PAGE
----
Overseas, Booth (2008, 1–2) claims that the project “teaches 300,000 of Venezuela’s poorest children” and “turns around the lives of hundreds of thousands of at-risk kids.” According to Deutsche Grammophon’s publicity, 90 percent of El Sistema’s students come from poor socioeconomic backgrounds, and this figure appears in a range of widely dispersed sources. Such accounts suggest that extreme poverty is the norm, but how accurate are they?

My research with musicians of all ages in different parts of Venezuela suggested that all kinds of children can be found in El Sistema, from reformed delinquents to the children of the rich; but the majority, at least in the provinces (where most live), are middle-class, with a significant number of lower-middle-class children, but few who could be described as deeply deprived, at-risk, or Venezuela’s poorest children.

This conclusion, drawing on qualitative evidence, has now been bolstered by the quantitative evidence from the IDB’s study, which reveals that the estimated poverty rate among the El Sistema children is 16.7%, while the rate for the states in which they live is 46.5%. In other words, the El Sistema children in the experiment were three times less likely to be poor than all 6 to 14 year-olds residing in the same states.

Further research is needed to confirm whether the experimental sample is representative of all program applicants, since the intention of the study was not to determine the poverty rate in El Sistema. Nevertheless, this is the largest and most rigorous study to date, and nearly 3000 children across 16 núcleos in 5 states constitute a broad and significant sample of El Sistema participants. This is the best data yet gathered; the poverty figures are therefore highly suggestive.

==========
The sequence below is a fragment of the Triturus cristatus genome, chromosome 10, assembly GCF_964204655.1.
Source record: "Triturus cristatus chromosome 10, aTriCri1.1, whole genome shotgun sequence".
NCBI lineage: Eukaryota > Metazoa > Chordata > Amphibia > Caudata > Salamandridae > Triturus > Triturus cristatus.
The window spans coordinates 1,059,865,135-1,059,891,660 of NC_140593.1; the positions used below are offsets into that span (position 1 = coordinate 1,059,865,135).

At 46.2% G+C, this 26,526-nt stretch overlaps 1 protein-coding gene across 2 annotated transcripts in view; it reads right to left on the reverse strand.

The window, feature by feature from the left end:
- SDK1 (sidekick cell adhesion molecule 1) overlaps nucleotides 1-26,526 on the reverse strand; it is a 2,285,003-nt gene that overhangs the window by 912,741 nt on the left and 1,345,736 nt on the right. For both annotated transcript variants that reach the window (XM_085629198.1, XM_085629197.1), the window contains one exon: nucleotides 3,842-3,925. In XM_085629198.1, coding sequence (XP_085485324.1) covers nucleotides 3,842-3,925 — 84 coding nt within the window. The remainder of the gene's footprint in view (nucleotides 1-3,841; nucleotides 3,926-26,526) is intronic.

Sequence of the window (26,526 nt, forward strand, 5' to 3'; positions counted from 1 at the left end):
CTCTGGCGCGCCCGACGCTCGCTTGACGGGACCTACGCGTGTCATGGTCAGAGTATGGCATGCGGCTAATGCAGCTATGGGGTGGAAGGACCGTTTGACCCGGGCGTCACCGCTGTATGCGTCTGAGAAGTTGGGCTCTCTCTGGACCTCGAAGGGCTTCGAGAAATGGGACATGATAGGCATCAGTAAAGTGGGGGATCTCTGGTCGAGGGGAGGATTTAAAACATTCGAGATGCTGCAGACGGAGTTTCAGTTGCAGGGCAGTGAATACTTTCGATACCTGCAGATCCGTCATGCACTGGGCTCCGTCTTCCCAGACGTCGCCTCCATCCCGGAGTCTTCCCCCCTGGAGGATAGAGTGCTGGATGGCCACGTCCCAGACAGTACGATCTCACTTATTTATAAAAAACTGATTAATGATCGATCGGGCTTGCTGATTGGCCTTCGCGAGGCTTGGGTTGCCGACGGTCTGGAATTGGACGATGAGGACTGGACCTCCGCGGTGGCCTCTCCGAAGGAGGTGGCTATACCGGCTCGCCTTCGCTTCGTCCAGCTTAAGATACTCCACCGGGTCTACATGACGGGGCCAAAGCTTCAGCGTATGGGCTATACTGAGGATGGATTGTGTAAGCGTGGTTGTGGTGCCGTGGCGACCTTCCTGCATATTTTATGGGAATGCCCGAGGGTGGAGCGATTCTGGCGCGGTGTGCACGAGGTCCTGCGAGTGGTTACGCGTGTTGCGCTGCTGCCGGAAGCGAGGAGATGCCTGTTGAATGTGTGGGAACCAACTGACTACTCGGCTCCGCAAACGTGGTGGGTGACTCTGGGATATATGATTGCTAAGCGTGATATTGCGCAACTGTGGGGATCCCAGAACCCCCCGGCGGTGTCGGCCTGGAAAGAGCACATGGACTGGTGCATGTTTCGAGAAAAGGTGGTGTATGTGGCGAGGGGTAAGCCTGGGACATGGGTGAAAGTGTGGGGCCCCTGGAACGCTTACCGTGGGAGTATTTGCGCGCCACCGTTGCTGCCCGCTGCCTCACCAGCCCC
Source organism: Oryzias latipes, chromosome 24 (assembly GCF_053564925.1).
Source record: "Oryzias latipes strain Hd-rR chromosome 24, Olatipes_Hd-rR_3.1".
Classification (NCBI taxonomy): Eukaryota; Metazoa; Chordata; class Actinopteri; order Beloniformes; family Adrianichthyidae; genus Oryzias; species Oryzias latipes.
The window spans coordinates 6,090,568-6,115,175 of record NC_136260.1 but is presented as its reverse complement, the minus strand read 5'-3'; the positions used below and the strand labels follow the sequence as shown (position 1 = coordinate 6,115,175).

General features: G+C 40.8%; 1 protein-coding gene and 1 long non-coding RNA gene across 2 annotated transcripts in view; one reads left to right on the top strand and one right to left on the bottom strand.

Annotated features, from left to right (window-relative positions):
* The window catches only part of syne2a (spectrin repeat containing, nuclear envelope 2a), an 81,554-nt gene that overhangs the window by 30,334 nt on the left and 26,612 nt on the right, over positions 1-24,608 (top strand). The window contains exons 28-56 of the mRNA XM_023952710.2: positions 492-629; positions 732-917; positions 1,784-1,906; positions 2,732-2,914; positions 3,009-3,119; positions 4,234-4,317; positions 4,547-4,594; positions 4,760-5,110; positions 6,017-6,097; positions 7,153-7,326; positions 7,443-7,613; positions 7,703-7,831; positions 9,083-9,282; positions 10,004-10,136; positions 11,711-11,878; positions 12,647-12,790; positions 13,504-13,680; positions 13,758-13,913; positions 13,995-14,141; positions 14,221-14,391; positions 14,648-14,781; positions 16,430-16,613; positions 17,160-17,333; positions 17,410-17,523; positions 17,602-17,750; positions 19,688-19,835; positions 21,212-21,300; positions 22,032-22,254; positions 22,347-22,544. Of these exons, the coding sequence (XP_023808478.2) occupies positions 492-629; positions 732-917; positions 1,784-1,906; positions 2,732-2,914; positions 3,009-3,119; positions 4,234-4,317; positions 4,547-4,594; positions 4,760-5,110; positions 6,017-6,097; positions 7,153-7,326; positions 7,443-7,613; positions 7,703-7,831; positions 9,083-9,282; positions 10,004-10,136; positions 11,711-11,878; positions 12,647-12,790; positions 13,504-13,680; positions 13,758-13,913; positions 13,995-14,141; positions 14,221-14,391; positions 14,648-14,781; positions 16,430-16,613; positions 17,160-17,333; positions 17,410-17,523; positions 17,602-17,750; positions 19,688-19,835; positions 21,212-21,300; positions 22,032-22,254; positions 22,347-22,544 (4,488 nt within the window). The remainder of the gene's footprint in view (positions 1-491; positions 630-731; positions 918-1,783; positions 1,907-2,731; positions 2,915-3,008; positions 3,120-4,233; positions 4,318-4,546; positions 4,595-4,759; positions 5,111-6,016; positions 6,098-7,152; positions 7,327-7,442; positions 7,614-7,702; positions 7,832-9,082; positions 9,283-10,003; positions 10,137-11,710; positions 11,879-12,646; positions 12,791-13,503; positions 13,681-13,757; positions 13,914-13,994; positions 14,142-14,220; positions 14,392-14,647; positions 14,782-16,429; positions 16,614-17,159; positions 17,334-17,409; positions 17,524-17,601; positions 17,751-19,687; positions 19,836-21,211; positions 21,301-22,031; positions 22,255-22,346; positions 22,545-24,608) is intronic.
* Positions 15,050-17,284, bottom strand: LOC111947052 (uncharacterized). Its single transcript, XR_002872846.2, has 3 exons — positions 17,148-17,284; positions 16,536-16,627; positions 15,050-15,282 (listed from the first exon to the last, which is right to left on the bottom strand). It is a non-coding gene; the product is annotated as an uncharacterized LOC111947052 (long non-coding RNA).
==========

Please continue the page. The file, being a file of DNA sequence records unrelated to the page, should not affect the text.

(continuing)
That children from households in poverty are significantly under-represented in the study is hardly a surprising finding, in fact, given that the program draws its participants via an application system rather than more proactive, inclusive methods. Requiring guardians to seek out a program and fill in an application form is likely to skew participation towards more advantaged families.

Nevertheless, it is hard to overstate the importance of this finding, which is presented almost in passing in the depths of the article. It raises significant questions about El Sistema’s central claim: that it is a social inclusion program aimed at the most vulnerable in society. It is worth emphasizing that during my research in Venezuela, I repeatedly encountered skepticism about this claim, which appears to have emerged in the 1990s, primarily for strategic reasons, rather at the project’s outset in the 1970s. The new figures justify that skepticism.